It’s also worth noting with the possible exception of Aki and Payne, the likelihood is none of Strauss, White, Diack, Ah You or Stander were lost to their respective national teams. Indeed, all have probably become better players through the Irish system.


As with Aki, one senses part of the hostility or dislike of Diack’s and particularly Ah You’s selection is the name. Were they named, for example, Jack Mitchell, John Smith or Jim Dean, there mightn’t be the same outcry. Ah You, like Aki, qualifies for Samoa, through his parents, yet ironically his surname is of Chinese origin as his great grandfather emigrated with his family to Samoa.

Laidback to the point of being prostrate, the innately good-humoured and immensely likeable Ah You is a little sketchy about the details. Born in Lower Hutt outside Wellington before his parents Kelope and Faaia moved him and his two sisters Diana and Pepe to the Hoon Hay suburb (“not the flashest of places” he says) in Christchurch when he was about nine, Ah You was more interested in emulating his dad’s amateur boxing until taking up rugby when he was 16.

Converted from a backrower to a prop a year later, in a swift rise through the Canterbury age grades, he was invited to an under-19 trial in New Plymouth. “The whole time I was thinking ‘why the hell am I going here?’ And then Wayne Smith read out the under-19s squad I couldn’t believe my name being called out.”

Ah You was part of the Baby Blacks team which won the Junior World Cup in Belfast in 2008, and the following year in Cardiff. “Every kid in New Zealand wants to wear the black jersey,” he admits of his ambitions then, but he played little rugby for the Canterbury ITM Cup team in the ensuing two years. “To be honest I was taking it for granted really and slacking off,” he admits, and so was ripe for an 18-month contract when Eric Elwood, coach of the Irish Under-20s at those World Cups, made enquiries about him.

Ah You admits the first year was very tough but he had “a serious chat with Pat Lam at the end of last season and something clicked in my head. He just made me want to work hard for him. Scrummaging has come a long way for me. I’ve adapted pretty well to the new laws. I feel it suits me. Off field my lifestyle has improved. I’d had a bad diet and wasn’t working hard enough.”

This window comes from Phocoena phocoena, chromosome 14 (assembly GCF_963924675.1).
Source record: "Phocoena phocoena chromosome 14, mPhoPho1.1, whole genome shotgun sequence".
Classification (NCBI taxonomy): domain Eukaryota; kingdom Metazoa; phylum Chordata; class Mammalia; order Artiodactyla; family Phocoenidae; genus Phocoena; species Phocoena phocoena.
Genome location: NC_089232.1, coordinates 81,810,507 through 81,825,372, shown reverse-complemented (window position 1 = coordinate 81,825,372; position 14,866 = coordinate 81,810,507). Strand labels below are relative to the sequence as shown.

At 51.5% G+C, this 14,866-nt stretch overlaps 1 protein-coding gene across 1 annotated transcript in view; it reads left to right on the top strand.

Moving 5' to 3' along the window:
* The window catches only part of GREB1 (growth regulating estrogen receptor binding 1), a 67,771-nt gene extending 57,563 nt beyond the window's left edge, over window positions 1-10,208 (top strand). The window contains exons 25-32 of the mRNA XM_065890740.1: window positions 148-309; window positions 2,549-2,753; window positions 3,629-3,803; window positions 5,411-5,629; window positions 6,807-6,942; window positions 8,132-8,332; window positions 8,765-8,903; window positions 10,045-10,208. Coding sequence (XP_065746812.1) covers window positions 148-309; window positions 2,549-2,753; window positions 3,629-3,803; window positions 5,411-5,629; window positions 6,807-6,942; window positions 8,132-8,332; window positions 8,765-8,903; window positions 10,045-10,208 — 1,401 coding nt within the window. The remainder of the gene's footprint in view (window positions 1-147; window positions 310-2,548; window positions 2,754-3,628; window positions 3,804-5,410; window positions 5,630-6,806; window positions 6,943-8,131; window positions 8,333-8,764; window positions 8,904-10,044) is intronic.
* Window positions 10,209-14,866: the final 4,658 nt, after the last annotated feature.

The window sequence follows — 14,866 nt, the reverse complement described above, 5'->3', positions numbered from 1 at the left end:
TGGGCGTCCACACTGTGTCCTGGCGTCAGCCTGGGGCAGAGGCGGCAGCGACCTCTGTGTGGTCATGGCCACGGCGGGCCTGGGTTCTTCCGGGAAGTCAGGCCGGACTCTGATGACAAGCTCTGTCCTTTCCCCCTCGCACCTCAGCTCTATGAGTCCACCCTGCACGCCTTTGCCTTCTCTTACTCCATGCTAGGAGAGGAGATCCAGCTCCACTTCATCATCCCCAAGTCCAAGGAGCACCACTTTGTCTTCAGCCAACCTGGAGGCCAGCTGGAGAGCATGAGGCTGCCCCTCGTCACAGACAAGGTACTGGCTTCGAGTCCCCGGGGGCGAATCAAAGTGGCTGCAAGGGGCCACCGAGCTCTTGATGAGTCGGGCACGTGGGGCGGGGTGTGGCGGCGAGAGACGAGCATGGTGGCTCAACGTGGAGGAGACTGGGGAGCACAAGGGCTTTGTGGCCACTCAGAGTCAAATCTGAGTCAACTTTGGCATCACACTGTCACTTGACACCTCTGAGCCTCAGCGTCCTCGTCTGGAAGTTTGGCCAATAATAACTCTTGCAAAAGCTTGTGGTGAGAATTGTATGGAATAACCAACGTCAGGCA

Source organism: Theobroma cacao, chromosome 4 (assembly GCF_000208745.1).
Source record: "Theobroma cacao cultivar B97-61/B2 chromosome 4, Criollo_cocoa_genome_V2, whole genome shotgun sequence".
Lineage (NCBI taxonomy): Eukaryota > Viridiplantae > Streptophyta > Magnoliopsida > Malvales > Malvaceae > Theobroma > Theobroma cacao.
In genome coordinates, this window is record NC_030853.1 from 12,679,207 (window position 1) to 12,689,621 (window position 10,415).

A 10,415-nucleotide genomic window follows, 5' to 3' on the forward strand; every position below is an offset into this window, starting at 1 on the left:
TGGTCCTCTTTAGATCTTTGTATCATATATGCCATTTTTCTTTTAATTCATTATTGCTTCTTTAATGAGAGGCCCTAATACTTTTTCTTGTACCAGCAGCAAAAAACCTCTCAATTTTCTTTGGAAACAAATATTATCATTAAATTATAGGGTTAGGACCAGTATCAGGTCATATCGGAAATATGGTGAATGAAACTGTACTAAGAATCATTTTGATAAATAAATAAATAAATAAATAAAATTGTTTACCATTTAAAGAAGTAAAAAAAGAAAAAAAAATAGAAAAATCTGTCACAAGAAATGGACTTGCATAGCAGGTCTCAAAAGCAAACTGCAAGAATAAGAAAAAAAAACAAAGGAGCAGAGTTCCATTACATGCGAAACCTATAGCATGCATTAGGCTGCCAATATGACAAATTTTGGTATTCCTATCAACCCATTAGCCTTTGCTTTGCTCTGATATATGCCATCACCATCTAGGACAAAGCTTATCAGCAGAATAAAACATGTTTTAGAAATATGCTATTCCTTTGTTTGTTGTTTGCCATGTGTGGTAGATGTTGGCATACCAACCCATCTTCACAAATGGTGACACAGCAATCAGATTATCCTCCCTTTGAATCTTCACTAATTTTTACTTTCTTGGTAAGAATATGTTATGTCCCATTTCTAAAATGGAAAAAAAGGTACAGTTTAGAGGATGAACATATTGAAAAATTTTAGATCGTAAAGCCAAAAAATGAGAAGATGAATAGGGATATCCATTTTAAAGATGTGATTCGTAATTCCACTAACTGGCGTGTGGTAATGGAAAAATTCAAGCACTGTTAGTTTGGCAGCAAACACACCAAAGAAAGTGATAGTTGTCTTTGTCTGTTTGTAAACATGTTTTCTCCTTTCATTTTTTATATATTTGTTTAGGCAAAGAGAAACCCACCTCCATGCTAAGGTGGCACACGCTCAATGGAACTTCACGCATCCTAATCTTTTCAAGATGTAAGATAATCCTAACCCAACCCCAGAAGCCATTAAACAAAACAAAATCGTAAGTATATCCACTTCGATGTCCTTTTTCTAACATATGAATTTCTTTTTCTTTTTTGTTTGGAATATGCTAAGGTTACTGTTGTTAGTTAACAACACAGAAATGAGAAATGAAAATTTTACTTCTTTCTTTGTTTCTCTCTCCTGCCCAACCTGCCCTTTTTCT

He played in all of Connacht’s 28 games this season.

Ah You and his wife Bella, a big driving force for him, have two young children, three-year-old Zephaniah (a biblical name meaning gift from God) and one-year-old Xavier, a warrior, with another due in September. “I wanted strong names for our Galway-born boys.”

“Ireland is starting to feel like home now,” he adds, “especially staying on for another two years. God willing, hopefully we’ll stay on for more. The World Cup is my goal and I don’t want this to be just a one-off.”

Prank call

With White, Stephen Archer and Declan Fitzpatrick all sidelined, when Marty Moore was ruled out last Saturday, Schmidt turned to Ah You, who admits when phoned by the Irish coach at around midnight last Saturday, he thought it was a prank call. Ah You was at the Irish squad’s airport hotel by 1.00 and quickly set about learning the lineout calls, and Schmidt admits: “It’s a massive ask for Rodney, and it probably requires a little bit of patience to see how he goes, but he’s very keen, he’s a very nice fellah. I hope he’s not too nice when it comes to coming on off the bench on Saturday if that’s what transpires.”

Ah You says his mum had tears of joy when he skyped home this week. “I was stoked to be involved with Emerging Ireland and just being involved in this tour has boosted my confidence. It’s nice to get a taste of it and see what level to get to in order to crack the Irish squad.”

As an aside, an extension of the residency ruling from three to, say, five years, might well stem the exploitation of Regulation 8. The IRFU should adopt that as a policy in the interests of fairness across the game. But until such time as Regulation 8 is changed, that’s not an issue for the players or Schmidt. And as with Strauss before them and those to follow, the best of Irish luck to Diack and Ah You.